So it may be more accurate to refer to the whole texture image -- shown above -- as a texture sheet, and each individual image as a texture. Our texture sheet can include any number of textures -- as many as would fit. So when we consider texture size, we need to consider two different things -- the size of the texture sheet, and the size of each texture within it.

I normally use texture sheets of 1024x1024, which gives me more flexibility. A large building may best be textured with an image which covers the entire width -- 1024 pixels -- of the texture sheet, or indeed it may be made up of multiple texture sheet widths. Microsoft recommend putting more textures into less texture sheets for better performance.

I said earlier that when I start a modelling project, I always begin with the texture, and don't start the modelling until the texture is finished. However this relates to the texture, rather than the texture sheet. The texture sheet may just include one building in the corner at first, and the rest won't be added till later, but the actual building texture is finished. As long as I leave the completed textures in the same place, and don't cover them up, they are 'finished' for that model.

I also said that in this particular scenery, the texture sheet was 1024 pixels wide by 512 pixels high. That's simply because the airport is so small that that's all the space I required. Note that I can mix and match texture sheet dimensions slightly -- they don't need to be square, but they do need to be powers of 2.

To begin with, it may be useful to start with a smaller texture sheet, working on the premise that while large equals flexible, small equals simple. Which is another reason why I have started here with a part of the original texture, 512 x 256 pixels.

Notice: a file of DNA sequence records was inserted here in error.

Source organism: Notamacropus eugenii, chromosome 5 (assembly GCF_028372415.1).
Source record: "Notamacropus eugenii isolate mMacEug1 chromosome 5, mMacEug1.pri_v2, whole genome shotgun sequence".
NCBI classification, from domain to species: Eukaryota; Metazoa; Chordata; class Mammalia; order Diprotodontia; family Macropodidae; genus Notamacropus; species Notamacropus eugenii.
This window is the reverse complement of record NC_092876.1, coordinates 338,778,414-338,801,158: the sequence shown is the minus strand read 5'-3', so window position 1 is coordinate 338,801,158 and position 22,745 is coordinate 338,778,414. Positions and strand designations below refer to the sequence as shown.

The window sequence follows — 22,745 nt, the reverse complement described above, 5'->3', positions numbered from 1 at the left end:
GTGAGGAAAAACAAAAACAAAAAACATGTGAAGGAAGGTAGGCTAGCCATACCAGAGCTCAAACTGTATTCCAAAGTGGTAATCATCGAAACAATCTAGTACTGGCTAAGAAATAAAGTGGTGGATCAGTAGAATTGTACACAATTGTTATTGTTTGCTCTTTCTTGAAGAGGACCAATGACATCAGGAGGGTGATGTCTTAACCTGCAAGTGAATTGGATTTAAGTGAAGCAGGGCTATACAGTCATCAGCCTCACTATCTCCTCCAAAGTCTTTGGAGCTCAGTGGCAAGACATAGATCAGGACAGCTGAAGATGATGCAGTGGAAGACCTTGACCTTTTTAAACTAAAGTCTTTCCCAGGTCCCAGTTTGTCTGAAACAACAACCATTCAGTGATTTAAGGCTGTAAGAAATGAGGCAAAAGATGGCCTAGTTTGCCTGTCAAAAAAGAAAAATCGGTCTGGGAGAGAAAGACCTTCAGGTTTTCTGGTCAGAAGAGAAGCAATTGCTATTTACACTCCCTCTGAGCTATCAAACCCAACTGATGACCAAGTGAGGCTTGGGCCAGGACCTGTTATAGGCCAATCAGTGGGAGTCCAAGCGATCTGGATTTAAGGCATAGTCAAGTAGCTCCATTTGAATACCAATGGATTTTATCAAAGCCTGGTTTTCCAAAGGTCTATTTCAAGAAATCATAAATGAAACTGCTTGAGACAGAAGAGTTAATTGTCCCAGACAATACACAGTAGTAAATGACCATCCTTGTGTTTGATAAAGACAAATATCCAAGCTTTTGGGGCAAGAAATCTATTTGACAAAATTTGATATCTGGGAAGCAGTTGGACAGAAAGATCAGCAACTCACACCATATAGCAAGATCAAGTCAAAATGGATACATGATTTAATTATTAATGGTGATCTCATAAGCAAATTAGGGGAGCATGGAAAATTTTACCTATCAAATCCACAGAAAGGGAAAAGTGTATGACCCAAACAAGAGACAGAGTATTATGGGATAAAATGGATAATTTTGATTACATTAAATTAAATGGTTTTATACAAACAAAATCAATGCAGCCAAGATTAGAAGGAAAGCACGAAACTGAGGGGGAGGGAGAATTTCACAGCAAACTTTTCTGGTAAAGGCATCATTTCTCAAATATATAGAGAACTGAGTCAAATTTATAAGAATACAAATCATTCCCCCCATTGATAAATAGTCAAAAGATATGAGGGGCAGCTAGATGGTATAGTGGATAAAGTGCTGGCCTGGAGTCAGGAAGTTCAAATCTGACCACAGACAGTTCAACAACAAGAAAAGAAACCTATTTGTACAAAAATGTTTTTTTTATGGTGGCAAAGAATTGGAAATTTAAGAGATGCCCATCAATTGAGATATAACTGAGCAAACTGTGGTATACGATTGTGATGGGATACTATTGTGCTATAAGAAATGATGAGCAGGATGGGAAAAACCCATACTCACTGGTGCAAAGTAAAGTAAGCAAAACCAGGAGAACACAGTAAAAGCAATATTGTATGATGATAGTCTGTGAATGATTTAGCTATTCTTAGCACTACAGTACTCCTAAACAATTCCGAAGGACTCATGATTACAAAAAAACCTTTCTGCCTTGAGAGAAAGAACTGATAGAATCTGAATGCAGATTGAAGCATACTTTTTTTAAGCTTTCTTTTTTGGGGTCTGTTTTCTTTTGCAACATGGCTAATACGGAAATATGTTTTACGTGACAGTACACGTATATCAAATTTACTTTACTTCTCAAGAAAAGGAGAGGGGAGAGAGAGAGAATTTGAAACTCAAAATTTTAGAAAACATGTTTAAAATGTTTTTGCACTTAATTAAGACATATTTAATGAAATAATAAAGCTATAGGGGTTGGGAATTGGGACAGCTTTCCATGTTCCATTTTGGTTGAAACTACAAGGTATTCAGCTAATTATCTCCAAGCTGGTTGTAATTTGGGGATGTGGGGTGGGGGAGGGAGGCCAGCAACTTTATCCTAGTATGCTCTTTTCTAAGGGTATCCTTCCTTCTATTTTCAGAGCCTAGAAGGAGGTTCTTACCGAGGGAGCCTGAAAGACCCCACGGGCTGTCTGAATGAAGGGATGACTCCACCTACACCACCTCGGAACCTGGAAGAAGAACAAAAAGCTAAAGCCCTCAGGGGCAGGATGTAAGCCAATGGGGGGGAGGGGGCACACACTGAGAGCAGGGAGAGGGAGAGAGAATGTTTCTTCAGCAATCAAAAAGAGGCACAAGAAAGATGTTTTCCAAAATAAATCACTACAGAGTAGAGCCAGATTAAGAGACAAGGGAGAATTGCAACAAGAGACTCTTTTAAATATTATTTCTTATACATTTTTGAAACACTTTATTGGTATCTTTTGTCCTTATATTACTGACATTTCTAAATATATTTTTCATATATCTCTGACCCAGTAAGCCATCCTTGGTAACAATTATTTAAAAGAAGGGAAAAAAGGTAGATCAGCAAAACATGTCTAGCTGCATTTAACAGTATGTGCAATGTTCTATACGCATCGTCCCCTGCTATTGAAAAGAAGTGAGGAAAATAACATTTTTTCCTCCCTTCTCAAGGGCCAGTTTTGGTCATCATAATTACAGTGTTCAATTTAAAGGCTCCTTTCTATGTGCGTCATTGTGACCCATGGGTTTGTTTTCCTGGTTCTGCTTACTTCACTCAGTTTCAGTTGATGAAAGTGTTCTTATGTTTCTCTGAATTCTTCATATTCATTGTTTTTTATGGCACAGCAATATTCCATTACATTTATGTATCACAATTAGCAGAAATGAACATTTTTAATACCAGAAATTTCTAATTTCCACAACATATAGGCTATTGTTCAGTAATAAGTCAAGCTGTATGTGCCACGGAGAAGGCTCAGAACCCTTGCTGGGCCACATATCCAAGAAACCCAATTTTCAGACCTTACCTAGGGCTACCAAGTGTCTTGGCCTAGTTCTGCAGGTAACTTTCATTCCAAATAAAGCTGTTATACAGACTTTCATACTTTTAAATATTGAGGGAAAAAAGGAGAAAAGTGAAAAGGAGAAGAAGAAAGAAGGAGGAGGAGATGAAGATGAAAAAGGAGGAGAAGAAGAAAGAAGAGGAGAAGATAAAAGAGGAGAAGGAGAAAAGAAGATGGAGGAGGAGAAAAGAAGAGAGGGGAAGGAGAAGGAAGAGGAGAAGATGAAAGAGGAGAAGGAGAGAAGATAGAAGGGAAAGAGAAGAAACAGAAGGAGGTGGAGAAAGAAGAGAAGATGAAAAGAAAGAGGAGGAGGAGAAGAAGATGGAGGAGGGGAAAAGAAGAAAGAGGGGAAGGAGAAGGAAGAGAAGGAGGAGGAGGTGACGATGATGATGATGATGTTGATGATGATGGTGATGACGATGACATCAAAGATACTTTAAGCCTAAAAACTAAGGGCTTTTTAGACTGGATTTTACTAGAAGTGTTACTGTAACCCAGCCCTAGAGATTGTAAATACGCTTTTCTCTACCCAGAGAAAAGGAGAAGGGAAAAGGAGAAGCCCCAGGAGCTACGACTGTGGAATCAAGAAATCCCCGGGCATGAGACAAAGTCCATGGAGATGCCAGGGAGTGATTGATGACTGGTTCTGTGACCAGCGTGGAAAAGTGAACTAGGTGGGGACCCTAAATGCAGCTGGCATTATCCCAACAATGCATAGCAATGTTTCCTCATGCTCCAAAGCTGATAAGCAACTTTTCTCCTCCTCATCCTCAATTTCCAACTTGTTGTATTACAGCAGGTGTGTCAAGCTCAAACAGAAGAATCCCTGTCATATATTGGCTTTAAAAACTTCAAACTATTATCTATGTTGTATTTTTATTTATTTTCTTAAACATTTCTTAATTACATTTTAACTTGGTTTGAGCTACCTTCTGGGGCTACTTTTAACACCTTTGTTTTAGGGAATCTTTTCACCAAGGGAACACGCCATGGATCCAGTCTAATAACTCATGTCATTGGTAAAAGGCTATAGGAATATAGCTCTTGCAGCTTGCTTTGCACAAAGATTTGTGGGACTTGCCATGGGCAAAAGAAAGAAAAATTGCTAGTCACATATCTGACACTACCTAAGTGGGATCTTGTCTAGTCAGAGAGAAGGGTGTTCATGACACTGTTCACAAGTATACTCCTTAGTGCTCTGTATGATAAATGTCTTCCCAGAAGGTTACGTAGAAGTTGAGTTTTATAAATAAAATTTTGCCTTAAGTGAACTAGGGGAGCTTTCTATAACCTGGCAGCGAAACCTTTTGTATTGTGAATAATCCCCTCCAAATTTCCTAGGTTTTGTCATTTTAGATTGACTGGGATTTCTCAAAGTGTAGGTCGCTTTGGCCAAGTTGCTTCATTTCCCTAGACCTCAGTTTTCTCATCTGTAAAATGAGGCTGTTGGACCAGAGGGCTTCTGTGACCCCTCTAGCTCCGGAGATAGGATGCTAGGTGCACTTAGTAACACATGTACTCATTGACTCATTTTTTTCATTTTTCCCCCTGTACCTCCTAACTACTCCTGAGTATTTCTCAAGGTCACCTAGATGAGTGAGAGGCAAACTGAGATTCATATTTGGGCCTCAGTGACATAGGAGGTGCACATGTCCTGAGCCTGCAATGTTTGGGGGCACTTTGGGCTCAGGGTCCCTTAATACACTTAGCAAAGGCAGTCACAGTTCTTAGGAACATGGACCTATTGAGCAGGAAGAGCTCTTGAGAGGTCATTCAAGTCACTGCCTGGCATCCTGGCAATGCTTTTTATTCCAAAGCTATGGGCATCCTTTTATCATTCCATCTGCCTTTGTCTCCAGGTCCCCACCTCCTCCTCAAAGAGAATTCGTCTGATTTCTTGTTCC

So, we still haven't answered the big question -- how do we determine the size of each texture, which in this case represents each side of our building?

The simplest answer:
I like to use the smallest sized image, which still shows the detail that I wish to show in my model.

This will vary depending on the model. In this case, I want to read the big text, and see the logo, but I don't need to read the smaller text. I could have used a texture which allowed me to read the hand-written 'graffiti', but I chose not to.

Other considerations are whether the model will generally be viewed up close, and how 'important' it is to the finished airport. A building with a fuel pump attached, for instance, will be viewed very closely when refuelling, so the texture may be a lot bigger than a building at the rear of the airport, which you normally won't taxi up to.

Remember, larger textures use more flightsim resources, and reduce performance. Smaller textures perform better, but don't look as good. You need to find a good balance.

You'll know when your image becomes too small -- you will no longer be able to see the detail you want in your finished model. Shrinking images for textures is part science, part art, so be prepared to experiment and explore the options offered by your graphics software.